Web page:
Please leave a Comment Below or Email me if you have any questions or have another trail you would like to recommend.

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Tanglewood Trail, Colorado


Scenic Drive




Mountain Views


Lake or Stream Views


Well Maintained Trails



  • Easy Access
  • Incredible Views
  • Mountain Stream
  • Mountain Views
  • Mountain Lakes


  • Difficult Hike Near Top
  • Length if Hiking Entire Trail
  • Rocky Trail at Times

21 thoughts on “Hiking Trails in Colorado | Tanglewood Trail”

  1. Hiking isn’t one of my favorite thing but definitely something my kids love I would love to experience it in this location since the trail is wide enough for a good stroller and for the initial part of the trail which helps when you are going with kids. There is ample parking too and this is also an added advantage. 

    • I’m not sure how well a stroller would work on the trail. It may be okay in the first 1/2 mile to 1 mile as long as it had the larger wheels for gravel.

      There are a lot of trails around Conifer and Evergreen that are wider and really well maintained with smaller gravel that would be better for strollers and young children. However, I did see one young couple with a one year old in a pack where you carry them in front of you. I don’t think they went more then a mile up the trail but it was a great place for a nice hike for them.


  2. Beautiful country side. I also love mountain views as I am staying in Barberton on the foot Makhonjwa Mountains, now declared a World Heritage site. Mountains just have a calming effect on me always. I used to hike when I was younger and I think I must take it up again. What would suggest I sould include in a bag for a day trip as I would be starting up as a newbie again?

  3. Wow, what lovely pics!

    This looks like a lovely place. We are looking to plan some hiking trips for nest spring/summer season. 

    Colorado look amazing for views, but I am wondering whether there wold be any high top accommodation like a cabin up high on the tanglewood trail. As we don’t want to rush anything and love the rush of camping about.

    Thanks a bunch 

    Ropata NZ

    • There are hundreds of cabins to rent in the area from Bailey, to Conifer to Aspen Park and Evergreen. I personally saw many cabins I know are available to rent within 5 or 10 miles of the trailhead.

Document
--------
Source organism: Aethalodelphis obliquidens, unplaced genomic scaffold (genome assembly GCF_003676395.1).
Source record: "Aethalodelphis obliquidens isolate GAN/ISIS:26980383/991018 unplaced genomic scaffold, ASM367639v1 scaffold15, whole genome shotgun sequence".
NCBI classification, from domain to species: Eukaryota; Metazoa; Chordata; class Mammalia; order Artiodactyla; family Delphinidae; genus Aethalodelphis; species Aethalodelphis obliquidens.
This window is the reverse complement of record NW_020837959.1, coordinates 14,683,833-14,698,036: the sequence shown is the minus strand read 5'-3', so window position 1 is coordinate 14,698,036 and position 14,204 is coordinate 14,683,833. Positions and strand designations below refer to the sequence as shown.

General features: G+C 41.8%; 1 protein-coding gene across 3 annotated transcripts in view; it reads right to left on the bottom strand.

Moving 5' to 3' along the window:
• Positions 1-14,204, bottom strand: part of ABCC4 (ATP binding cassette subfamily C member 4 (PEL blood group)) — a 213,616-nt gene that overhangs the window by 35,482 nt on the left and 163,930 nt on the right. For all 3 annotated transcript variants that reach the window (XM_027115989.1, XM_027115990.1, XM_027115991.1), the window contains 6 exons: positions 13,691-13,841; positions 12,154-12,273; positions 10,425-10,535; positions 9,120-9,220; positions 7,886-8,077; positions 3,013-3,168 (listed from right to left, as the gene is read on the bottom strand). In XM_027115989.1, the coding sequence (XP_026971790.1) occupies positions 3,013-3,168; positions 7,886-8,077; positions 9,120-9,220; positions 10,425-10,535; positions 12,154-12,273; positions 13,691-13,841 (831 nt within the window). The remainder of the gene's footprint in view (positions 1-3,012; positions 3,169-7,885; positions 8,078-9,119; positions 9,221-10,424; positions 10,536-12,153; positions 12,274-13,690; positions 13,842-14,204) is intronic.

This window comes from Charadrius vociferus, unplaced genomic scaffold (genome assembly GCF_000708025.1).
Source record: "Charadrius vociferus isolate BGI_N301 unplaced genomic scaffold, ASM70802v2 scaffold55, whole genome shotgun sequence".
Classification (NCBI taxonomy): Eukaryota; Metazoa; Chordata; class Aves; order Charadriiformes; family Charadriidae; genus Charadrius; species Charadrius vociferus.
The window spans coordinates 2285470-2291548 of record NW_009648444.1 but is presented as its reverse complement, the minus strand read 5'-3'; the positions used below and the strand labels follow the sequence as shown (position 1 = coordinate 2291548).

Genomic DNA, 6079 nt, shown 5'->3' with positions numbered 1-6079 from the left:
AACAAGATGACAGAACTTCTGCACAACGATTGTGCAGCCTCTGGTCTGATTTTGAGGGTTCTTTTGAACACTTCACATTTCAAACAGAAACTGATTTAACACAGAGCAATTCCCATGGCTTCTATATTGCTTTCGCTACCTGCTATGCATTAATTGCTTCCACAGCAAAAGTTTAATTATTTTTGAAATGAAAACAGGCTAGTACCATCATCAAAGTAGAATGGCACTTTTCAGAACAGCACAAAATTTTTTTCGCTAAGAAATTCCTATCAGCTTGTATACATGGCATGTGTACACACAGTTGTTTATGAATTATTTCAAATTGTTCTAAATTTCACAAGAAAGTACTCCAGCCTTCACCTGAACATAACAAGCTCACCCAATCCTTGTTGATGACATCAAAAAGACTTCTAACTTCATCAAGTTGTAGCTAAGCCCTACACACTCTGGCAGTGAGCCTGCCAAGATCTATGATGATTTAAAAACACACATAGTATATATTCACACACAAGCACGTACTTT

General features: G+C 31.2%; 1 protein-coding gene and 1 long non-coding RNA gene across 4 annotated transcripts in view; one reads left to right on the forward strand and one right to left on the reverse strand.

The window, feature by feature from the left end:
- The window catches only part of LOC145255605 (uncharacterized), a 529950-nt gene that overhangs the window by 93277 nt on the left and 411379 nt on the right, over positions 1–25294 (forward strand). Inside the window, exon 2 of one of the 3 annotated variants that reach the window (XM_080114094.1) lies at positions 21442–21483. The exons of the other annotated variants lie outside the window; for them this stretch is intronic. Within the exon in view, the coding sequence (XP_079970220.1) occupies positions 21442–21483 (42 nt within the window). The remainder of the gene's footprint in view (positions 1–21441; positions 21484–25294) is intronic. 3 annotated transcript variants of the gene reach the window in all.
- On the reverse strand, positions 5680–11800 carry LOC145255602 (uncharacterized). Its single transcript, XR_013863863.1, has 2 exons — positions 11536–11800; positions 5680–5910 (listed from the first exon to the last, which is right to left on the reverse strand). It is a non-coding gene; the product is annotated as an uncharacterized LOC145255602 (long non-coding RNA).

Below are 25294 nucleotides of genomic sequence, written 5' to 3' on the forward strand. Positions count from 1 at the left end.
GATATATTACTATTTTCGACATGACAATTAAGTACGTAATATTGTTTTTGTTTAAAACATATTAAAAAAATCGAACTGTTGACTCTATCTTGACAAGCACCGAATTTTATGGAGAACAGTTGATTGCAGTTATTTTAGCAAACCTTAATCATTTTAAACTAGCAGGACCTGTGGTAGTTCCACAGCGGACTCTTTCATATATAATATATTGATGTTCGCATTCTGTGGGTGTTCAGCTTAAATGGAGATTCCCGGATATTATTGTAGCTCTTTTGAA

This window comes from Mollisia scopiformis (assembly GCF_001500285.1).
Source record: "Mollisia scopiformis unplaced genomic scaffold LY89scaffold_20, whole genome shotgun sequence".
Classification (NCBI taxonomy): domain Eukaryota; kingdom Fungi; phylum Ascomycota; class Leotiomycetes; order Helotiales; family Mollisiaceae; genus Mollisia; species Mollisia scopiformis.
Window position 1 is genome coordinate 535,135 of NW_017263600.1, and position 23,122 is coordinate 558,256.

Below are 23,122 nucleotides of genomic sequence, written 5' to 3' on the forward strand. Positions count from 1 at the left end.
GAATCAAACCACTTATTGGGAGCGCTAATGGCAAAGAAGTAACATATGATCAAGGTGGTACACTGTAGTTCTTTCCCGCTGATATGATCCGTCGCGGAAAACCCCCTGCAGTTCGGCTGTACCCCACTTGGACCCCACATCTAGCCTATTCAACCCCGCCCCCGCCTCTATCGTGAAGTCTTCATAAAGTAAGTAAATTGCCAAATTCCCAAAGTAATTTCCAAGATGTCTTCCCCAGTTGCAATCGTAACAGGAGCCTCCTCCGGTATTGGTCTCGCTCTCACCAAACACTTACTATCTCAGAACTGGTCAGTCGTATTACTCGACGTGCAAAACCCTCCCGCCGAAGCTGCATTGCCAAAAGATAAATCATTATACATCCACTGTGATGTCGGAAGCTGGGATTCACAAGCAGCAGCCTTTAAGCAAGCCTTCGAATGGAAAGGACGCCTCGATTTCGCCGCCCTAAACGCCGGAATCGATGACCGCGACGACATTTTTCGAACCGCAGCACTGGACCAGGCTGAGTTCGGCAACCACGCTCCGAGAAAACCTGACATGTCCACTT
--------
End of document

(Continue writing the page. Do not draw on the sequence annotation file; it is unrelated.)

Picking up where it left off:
4. Beautiful country side. I also love mountain views as I am staying in Barberton on the foot Makhonjwa Mountains, now declared a World Heritage site. Mountains just have a calming effect on me always. I used to hike when I was younger and I think I must take it up again. What would you suggest I should include in a bag for a day trip as I would be starting up as a newbie again?

    • I just looked up the Makhonjwa Mountains and they are beautiful. 

      First, I would start with a great day pack that is the right size and is meant for day hiking. I use the Osprey Talon 22, which is a 22 liter pack. I would make sure you have a great first aid kit, an emergency hiking beacon, enough water for your trip, appropriate snacks for energy, layers of clothes for changing weather, sun screen, bug repellent, rain jacket and a rain cap. Those are the major things I would start with but don’t over pack either. Only take what you know you will need, and check the weather before you head to the trailhead.


  5. The pictures are beautiful. I used to hike in the mountains of Tirol, in Austria, and it reminded me a little of that. It was always so beautiful, being connected with nature, and the water of the mountain streams was always so clear and fresh. I should do it again soon, but in a different country, perhaps the US ;-). Some people told me that Colorado has amazing landscapes, and I would love to go and see for myself, possibly go on a hike too 🙂